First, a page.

Based on style and purpose, there are two main categories of communication and they both bears their own characteristics. Communication types based on style and purpose are:

Formal Communication

Informal Communication

Formal Communication

In formal communication, certain rules, conventions and principles are followed while communicating message. Formal communication occurs in formal and official style. Usually professional settings, corporate meetings, conferences undergoes in formal pattern.

In formal communication, use of slang and foul language is avoided and correct pronunciation is required. Authority lines are needed to be followed in formal communication.

Informal Communication

Informal communication is done using channels that are in contrast with formal communication channels. It’s just a casual talk. It is established for societal affiliations of members in an organization and face-to-face discussions. It happens among friends and family. In informal communication use of slang words, foul language is not restricted. Usually. informal communication is done orally and using gestures.

Informal communication, Unlike formal communication, doesn’t follow authority lines. In an organization, it helps in finding out staff grievances as people express more when talking informally. Informal communication helps in building relationships.

Communication (from Latin "communis", meaning to share) is the activity of conveying information through the exchange of thoughts, messages, or information, as by speech, visuals, signals, writing, or behavior.

Communication requires a sender, a message, and a recipient, although the receiver need not be present or aware of the sender's intent to communicate at the time of communication; thus communication can occur across vast distances in time and space. Communication requires that the communicating parties share an area of communicative commonality. The communication process is complete once the receiver has understood the message of the sender.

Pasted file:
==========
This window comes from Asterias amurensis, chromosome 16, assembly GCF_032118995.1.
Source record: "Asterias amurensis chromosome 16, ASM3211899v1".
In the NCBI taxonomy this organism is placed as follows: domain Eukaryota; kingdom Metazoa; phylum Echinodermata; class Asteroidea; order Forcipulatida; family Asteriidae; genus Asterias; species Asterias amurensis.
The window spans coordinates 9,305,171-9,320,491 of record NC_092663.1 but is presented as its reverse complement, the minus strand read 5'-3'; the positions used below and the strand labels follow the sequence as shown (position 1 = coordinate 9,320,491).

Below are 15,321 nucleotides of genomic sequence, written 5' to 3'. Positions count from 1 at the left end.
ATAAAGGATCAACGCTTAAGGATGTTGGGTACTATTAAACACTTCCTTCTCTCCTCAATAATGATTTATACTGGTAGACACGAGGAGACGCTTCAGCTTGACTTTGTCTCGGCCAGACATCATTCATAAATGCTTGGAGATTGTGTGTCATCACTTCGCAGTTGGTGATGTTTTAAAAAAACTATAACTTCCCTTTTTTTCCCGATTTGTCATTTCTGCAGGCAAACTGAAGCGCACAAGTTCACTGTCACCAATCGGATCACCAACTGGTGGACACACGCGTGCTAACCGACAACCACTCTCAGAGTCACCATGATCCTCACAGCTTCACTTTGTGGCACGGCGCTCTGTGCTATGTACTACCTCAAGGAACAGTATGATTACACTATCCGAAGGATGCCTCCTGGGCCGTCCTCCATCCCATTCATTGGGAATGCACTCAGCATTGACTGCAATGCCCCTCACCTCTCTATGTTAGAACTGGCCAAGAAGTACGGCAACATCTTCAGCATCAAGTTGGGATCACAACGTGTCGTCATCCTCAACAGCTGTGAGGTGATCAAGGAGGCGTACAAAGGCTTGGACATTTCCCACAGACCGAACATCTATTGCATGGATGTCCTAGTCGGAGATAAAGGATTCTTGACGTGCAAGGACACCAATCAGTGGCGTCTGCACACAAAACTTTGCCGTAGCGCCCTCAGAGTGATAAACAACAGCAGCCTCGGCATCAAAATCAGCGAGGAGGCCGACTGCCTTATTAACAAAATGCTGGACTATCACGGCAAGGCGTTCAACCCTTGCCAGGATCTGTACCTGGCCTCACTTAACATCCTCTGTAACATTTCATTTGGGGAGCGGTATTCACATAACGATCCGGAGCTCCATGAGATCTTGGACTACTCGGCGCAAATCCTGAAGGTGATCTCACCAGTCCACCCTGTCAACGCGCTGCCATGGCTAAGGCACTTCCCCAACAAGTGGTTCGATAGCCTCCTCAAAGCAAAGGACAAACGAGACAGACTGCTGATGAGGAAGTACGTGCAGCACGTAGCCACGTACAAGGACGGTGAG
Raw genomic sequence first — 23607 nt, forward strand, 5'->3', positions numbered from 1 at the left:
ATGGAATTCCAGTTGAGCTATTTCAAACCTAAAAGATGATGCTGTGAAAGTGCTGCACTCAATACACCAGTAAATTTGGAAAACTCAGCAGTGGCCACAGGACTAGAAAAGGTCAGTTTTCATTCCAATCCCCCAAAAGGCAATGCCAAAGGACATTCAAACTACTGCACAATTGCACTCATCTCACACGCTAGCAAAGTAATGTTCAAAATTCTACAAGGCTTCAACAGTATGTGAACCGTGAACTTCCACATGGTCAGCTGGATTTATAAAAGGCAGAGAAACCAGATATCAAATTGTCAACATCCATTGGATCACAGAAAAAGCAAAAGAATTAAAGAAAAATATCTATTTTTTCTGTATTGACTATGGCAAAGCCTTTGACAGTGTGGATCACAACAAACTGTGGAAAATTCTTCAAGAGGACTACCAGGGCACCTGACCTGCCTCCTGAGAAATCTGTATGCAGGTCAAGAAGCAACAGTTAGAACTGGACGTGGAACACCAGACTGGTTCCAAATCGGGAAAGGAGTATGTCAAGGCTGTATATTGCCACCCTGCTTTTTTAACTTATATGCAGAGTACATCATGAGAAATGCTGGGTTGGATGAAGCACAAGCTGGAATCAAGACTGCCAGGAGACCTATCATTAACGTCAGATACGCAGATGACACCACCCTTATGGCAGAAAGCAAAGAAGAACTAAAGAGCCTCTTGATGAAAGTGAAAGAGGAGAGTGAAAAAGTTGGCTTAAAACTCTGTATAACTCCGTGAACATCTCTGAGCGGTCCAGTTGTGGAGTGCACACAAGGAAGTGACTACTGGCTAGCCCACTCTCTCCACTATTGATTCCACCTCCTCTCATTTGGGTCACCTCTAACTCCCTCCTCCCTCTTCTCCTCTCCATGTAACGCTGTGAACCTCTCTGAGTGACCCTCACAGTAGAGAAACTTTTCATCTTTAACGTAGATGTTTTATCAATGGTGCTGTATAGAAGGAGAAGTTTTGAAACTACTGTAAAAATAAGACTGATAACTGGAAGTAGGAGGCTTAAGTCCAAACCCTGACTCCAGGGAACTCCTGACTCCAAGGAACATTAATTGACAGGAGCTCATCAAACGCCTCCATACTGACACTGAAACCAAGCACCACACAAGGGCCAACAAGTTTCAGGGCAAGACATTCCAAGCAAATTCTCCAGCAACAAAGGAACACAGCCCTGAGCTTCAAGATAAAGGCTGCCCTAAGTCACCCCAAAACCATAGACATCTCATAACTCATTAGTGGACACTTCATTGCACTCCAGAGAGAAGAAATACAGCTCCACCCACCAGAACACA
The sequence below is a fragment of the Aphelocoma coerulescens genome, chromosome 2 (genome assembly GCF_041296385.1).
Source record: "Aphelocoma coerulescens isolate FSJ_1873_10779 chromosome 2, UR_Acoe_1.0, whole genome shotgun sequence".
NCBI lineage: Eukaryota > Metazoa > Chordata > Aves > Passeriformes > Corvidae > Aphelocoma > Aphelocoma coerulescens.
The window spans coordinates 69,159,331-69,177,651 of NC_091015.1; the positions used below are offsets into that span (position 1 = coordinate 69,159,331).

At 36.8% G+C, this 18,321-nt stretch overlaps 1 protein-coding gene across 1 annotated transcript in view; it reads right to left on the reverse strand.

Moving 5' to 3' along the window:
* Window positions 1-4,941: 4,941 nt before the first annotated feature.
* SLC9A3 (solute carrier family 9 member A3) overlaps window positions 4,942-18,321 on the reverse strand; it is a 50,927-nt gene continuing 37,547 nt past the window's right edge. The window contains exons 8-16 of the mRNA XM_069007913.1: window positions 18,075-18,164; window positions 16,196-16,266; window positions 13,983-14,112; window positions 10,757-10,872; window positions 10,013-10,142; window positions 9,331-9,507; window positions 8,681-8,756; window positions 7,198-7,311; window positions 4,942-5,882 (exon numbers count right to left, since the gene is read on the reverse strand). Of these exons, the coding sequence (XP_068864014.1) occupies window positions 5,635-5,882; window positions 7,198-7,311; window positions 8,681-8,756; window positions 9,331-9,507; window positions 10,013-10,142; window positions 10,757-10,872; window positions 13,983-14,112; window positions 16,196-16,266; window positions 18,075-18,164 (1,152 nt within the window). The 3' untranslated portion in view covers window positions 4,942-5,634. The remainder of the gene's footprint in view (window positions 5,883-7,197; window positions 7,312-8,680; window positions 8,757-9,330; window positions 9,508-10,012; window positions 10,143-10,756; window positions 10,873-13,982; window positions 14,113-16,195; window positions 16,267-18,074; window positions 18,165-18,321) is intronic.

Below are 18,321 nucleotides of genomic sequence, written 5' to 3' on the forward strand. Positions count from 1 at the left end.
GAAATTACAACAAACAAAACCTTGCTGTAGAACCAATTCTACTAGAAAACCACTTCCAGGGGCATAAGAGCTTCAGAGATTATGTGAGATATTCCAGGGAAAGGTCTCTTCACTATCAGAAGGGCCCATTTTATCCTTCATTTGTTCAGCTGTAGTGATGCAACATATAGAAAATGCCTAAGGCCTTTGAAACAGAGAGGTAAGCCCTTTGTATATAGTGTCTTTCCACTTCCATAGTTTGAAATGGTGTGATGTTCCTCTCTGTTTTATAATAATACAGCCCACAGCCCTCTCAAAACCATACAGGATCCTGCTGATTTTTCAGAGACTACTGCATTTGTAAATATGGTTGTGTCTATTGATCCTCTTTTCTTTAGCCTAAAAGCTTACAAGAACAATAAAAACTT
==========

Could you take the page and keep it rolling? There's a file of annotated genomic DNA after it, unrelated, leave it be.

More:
Human communication

Human spoken and pictoral languages can be described as a system of symbols (sometimes known as lexemes) and the grammars (rules) by which the symbols are manipulated. The word "language" also refers to common properties of languages. Language learning normally occurs most intensively during human childhood. Most of the thousands of human languages use patterns of sound or gesture for symbols which enable communication with others around them. Languages seem to share certain properties although many of these include exceptions. There is no defined line between a language and a dialect. Constructed languages such as Esperanto, programming languages, and various mathematical formalisms are not necessarily restricted to the properties shared by human languages. Communication is the flow or exchange of information within people or group of people.

A variety of verbal and non-verbal means of communicating exists such as body language, eye contact, sign language, haptic communication, chronemics, and media such as pictures, graphics, sound, and writing.

Manipulative Communications was studied and reported by Bryenton in 2011. These are intentional and unintentional ways of manipulating words, gestures, etc. to "get what we want", by demeaning, discounting, attacking or ignoring instead of respectful interaction. Sarcasm, criticism, rudeness and swearing are examples.

Convention on the Rights of Persons with Disabilities also defines the communication to include the display of text, Braille, tactile communication, large print, accessible multimedia, as well as written and plain language, human-reader, augmentative and alternative modes, means and formats of communication, including accessible information and communication technology.

Nonverbal communication

Nonverbal communication describes the process of conveying meaning in the form of non-word messages. Research shows that the majority of our communication is non verbal, also known as body language. In fact, 63-93% of communication is non-verbal.[citation needed] Some of non verbal communication includes chronemics, haptics, gesture, body language or posture; facial expression and eye contact, object communication such as clothing, hairstyles, architecture, symbols infographics, and tone of voice as well as through an aggregate of the above.

Speech also contains nonverbal elements known as paralanguage. These include voice lesson quality, emotion and speaking style as well as prosodic features such as rhythm, intonation and stress. Likewise, written texts include nonverbal elements such as handwriting style, spatial arrangement of words and the use of emoticons to convey emotional expressions in pictorial form.